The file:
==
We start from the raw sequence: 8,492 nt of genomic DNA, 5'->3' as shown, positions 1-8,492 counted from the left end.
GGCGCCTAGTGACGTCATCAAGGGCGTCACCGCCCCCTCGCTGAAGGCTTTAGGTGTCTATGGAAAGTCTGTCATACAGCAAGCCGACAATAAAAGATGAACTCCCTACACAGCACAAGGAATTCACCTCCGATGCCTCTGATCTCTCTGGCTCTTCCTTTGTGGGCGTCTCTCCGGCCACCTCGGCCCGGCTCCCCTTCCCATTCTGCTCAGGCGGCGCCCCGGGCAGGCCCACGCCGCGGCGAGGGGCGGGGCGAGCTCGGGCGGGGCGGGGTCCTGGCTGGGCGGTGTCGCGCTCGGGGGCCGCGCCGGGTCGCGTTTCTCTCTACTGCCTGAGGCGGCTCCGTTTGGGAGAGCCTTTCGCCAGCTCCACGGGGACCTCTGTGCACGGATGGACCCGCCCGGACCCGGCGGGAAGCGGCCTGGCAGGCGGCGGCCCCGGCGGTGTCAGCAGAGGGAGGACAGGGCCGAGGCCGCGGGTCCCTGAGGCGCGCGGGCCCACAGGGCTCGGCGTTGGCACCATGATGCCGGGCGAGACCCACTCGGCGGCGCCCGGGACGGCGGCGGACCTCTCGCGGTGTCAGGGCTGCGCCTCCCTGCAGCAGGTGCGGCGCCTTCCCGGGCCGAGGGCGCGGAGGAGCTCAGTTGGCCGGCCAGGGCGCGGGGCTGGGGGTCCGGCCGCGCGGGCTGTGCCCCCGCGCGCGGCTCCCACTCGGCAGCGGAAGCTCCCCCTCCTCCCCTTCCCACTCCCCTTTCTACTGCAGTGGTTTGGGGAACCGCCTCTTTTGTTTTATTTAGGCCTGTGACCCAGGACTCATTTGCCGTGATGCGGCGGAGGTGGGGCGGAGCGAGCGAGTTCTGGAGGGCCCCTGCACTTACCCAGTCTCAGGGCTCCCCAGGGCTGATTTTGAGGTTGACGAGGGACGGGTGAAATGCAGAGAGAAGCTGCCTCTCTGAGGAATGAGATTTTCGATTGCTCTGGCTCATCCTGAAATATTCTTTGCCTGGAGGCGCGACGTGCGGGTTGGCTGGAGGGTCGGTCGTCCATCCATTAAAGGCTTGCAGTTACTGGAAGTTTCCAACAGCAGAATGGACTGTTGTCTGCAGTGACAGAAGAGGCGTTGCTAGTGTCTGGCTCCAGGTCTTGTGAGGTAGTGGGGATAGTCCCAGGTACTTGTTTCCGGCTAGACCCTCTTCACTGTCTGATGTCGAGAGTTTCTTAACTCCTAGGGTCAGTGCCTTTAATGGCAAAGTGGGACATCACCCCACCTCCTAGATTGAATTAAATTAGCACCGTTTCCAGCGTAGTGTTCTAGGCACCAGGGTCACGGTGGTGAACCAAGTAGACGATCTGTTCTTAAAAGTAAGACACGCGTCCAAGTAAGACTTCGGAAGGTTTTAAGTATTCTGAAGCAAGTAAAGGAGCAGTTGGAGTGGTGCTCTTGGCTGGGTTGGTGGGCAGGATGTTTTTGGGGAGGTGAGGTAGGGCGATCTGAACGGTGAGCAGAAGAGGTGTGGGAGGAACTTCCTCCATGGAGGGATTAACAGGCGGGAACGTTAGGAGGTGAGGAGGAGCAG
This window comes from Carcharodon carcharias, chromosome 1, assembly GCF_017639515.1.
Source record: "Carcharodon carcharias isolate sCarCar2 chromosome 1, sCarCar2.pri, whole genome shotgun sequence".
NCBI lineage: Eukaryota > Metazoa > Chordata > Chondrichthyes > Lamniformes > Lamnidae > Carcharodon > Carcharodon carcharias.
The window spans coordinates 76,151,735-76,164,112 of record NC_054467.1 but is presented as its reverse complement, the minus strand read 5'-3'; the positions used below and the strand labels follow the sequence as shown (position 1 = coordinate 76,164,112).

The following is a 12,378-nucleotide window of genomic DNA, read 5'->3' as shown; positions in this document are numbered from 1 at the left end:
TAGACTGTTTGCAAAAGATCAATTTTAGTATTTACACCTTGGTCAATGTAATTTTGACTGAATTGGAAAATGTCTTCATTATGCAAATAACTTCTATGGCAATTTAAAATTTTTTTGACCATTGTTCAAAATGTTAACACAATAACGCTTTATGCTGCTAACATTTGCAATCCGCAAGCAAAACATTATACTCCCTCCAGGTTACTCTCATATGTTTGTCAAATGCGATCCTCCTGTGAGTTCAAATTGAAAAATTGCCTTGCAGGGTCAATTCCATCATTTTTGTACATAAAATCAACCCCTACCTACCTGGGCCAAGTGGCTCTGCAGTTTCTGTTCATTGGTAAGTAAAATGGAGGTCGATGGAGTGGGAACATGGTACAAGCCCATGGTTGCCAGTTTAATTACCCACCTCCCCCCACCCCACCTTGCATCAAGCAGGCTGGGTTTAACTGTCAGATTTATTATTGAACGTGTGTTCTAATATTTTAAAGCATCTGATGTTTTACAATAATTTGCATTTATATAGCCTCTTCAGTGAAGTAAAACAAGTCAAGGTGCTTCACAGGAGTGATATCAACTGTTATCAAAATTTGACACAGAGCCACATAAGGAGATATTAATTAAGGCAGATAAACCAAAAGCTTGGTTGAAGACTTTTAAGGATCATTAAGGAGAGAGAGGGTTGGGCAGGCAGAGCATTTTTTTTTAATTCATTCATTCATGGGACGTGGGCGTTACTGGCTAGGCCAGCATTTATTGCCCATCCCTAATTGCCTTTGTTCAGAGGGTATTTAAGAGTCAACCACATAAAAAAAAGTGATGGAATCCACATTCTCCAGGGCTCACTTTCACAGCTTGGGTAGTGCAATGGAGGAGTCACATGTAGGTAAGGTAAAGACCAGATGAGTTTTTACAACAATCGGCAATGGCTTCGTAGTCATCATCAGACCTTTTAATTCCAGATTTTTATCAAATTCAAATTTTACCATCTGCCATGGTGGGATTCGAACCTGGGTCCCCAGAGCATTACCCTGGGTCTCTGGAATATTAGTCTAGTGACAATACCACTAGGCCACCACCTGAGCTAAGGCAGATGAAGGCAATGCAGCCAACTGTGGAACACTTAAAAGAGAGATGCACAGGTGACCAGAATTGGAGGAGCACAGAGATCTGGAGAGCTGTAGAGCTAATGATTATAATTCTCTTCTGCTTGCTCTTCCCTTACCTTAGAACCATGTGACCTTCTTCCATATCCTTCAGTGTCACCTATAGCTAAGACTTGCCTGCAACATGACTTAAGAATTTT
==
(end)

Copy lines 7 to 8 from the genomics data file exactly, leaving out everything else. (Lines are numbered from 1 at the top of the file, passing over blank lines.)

The following is a 12,378-nucleotide window of genomic DNA, read 5'->3' as shown; positions in this document are numbered from 1 at the left end:
TAGACTGTTTGCAAAAGATCAATTTTAGTATTTACACCTTGGTCAATGTAATTTTGACTGAATTGGAAAATGTCTTCATTATGCAAATAACTTCTATGGCAATTTAAAATTTTTTTGACCATTGTTCAAAATGTTAACACAATAACGCTTTATGCTGCTAACATTTGCAATCCGCAAGCAAAACATTATACTCCCTCCAGGTTACTCTCATATGTTTGTCAAATGCGATCCTCCTGTGAGTTCAAATTGAAAAATTGCCTTGCAGGGTCAATTCCATCATTTTTGTACATAAAATCAACCCCTACCTACCTGGGCCAAGTGGCTCTGCAGTTTCTGTTCATTGGTAAGTAAAATGGAGGTCGATGGAGTGGGAACATGGTACAAGCCCATGGTTGCCAGTTTAATTACCCACCTCCCCCCACCCCACCTTGCATCAAGCAGGCTGGGTTTAACTGTCAGATTTATTATTGAACGTGTGTTCTAATATTTTAAAGCATCTGATGTTTTACAATAATTTGCATTTATATAGCCTCTTCAGTGAAGTAAAACAAGTCAAGGTGCTTCACAGGAGTGATATCAACTGTTATCAAAATTTGACACAGAGCCACATAAGGAGATATTAATTAAGGCAGATAAACCAAAAGCTTGGTTGAAGACTTTTAAGGATCATTAAGGAGAGAGAGGGTTGGGCAGGCAGAGCATTTTTTTTTAATTCATTCATTCATGGGACGTGGGCGTTACTGGCTAGGCCAGCATTTATTGCCCATCCCTAATTGCCTTTGTTCAGAGGGTATTTAAGAGTCAACCACATAAAAAAAAGTGATGGAATCCACATTCTCCAGGGCTCACTTTCACAGCTTGGGTAGTGCAATGGAGGAGTCACATGTAGGTAAGGTAAAGACCAGATGAGTTTTTACAACAATCGGCAATGGCTTCGTAGTCATCATCAGACCTTTTAATTCCAGATTTTTATCAAATTCAAATTTTACCATCTGCCATGGTGGGATTCGAACCTGGGTCCCCAGAGCATTACCCTGGGTCTCTGGAATATTAGTCTAGTGACAATACCACTAGGCCACCACCTGAGCTAAGGCAGATGAAGGCAATGCAGCCAACTGTGGAACACTTAAAAGAGAGATGCACAGGTGACCAGAATTGGAGGAGCACAGAGATCTGGAGAGCTGTAGAGCTAATGATTATAATTCTCTTCTGCTTGCTCTTCCCTTACCTTAGAACCATGTGACCTTCTTCCATATCCTTCAGTGTCACCTATAGCTAAGACTTGCCTGCAACATGACTTAAGAATTTT